Fifty years after shots rang out in Dealey Plaza, killing a larger-than-life figure and abruptly ushering in what one historian has called “the decade of shocks” – from Dallas to Watergate – the federal agency that stood at the center of seemingly all the intrigues and conspiracy theories of that shadowy era is still holding onto an estimated 1,100 documents relating to the assassination of President John F. Kennedy.

The Central Intelligence Agency told Fox News this week through a spokesman that the National Archives now has custody over those tantalizing documents, along with a larger group of 90,000 or so pages of agency files on the assassination that have already been released.

Federal law mandates that all known records relating to the assassination will be released by 2017, unless any agency objects, in which case the Assassination Records and Review Board would consider the appeal; but the spokesman said the CIA as of now has no plans to pose any such objections.

Among the material that remains classified are the files of a number of long-deceased CIA officials who are believed by researchers to have had knowledge about the movements and actions of Lee Harvey Oswald, the president’s assassin, in the months before Dealey Plaza.

Some of these officials are also believed to have helped the CIA conceal this knowledge from the staff members of the two major official probes into the assassination: the Warren Commission, which concluded in its 1964 report that Oswald was the sole assassin; and the House Select Committee on Assassinations (HSCA), whose final report in 1979 determined that there was a “high probability” that two gunmen fired at the president that day.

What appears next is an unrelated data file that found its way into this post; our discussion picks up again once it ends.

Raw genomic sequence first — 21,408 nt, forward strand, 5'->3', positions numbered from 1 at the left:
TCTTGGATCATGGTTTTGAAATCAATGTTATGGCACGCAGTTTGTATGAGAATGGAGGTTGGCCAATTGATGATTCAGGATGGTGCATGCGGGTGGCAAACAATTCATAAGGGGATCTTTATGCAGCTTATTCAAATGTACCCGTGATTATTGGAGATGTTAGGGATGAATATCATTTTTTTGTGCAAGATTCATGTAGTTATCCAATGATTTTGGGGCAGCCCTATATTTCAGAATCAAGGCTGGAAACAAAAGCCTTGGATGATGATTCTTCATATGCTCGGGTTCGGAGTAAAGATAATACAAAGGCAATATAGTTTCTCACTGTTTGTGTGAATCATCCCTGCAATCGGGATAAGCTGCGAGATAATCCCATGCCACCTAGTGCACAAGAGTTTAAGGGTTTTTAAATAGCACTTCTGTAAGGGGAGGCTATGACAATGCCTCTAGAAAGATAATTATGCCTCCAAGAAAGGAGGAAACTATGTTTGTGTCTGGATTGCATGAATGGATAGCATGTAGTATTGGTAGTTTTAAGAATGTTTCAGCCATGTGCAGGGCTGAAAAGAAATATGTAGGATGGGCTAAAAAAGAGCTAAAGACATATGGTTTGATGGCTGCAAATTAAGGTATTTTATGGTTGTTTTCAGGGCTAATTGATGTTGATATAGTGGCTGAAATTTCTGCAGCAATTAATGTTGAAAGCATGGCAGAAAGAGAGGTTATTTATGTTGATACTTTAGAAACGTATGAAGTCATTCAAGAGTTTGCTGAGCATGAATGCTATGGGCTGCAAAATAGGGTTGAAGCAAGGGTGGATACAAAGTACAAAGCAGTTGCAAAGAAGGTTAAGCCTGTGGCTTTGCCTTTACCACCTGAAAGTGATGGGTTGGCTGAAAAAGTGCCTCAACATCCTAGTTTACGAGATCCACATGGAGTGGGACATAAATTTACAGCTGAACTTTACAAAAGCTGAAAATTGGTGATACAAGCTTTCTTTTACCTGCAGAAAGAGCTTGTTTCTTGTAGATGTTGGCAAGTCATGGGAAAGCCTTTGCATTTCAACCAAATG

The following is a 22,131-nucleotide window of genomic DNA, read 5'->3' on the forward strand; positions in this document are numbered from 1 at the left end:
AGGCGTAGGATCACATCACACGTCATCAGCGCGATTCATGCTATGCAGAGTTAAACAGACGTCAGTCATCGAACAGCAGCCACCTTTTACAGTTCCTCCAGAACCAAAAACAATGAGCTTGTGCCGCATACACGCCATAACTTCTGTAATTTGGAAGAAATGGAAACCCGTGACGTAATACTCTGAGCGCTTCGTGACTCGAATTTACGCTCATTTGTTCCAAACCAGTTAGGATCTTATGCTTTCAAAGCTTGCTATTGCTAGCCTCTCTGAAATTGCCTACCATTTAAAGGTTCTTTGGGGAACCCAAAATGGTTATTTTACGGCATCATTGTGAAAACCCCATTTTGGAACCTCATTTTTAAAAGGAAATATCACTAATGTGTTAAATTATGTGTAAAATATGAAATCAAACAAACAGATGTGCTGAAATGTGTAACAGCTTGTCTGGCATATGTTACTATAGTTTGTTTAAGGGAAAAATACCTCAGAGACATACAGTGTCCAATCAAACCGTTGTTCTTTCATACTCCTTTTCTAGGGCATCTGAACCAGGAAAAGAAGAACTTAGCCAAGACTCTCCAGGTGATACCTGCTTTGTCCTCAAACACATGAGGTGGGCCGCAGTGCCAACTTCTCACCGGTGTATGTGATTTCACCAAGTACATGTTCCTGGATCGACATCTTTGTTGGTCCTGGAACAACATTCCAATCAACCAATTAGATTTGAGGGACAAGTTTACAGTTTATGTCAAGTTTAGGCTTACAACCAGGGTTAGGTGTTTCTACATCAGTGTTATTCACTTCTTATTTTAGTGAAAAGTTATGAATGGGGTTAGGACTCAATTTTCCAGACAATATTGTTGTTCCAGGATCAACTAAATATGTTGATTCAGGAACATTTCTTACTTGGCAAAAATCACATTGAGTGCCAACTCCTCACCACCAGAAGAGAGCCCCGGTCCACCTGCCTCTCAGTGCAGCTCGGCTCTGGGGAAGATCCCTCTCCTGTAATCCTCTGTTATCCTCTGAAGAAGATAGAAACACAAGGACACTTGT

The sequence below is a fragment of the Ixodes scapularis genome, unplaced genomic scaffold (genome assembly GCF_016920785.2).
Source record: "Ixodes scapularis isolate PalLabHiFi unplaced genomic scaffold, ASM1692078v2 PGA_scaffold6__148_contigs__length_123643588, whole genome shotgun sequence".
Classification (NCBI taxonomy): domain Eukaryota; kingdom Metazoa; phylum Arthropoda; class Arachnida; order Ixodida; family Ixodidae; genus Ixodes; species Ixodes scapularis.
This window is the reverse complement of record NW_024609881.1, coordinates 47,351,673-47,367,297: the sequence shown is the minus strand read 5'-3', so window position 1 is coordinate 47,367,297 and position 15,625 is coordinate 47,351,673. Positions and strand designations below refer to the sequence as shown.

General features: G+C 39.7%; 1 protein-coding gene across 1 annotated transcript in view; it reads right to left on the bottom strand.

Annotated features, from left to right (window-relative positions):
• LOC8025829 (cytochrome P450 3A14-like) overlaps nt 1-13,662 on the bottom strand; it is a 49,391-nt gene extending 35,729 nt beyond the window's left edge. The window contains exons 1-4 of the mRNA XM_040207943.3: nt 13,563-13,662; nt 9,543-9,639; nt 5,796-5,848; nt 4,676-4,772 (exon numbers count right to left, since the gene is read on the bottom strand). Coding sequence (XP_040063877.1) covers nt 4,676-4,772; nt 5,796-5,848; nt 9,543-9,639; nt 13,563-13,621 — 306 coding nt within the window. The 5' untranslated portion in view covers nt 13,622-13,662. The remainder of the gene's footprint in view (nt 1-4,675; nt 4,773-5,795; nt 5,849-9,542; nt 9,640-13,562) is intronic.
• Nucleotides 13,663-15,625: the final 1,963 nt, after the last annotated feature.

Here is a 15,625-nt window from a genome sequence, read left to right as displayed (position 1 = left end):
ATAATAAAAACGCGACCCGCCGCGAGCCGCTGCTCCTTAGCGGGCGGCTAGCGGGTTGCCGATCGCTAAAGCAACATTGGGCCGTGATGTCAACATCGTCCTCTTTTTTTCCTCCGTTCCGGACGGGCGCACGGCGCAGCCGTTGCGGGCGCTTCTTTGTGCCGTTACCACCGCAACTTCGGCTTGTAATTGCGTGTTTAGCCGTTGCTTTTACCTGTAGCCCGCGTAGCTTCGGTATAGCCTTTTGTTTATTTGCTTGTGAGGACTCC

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    The CIA spokesman dismissed conspiracy theories involving the agency as "pure fiction."

    One official who has drawn particular scrutiny by researchers is the late George Joannides, an undercover CIA officer who worked in Miami and New Orleans in the early 1960s.

    Researchers say that on the evening of Nov. 22, 1963, Joannides was busy at work distributing materials to the news media that tied Oswald to pro-Castro groups, among other mysterious actions he took in the aftermath of the assassination. And when the HSCA reopened the Kennedy case in the late 1970s, Joannides was brought out of retirement to serve as the agency’s liaison to the committee. Researchers tend to agree that Joannides should more properly have appeared as a witness before HSCA.

    While he believes that the evidence firmly establishes that Oswald killed President Kennedy, political scientist Larry Sabato, author of The Kennedy Half Century, does not rule out that the CIA could have played some role in the assassination – and he remains troubled by the agency’s conduct over the years.

    “The fact that they appointed George Joannides to be the liaison between the CIA and the House Select Committee on Assassinations tells me that they consciously were determined to withhold information from this second major investigation of the Kennedy assassination,” Sabato told Fox News this week.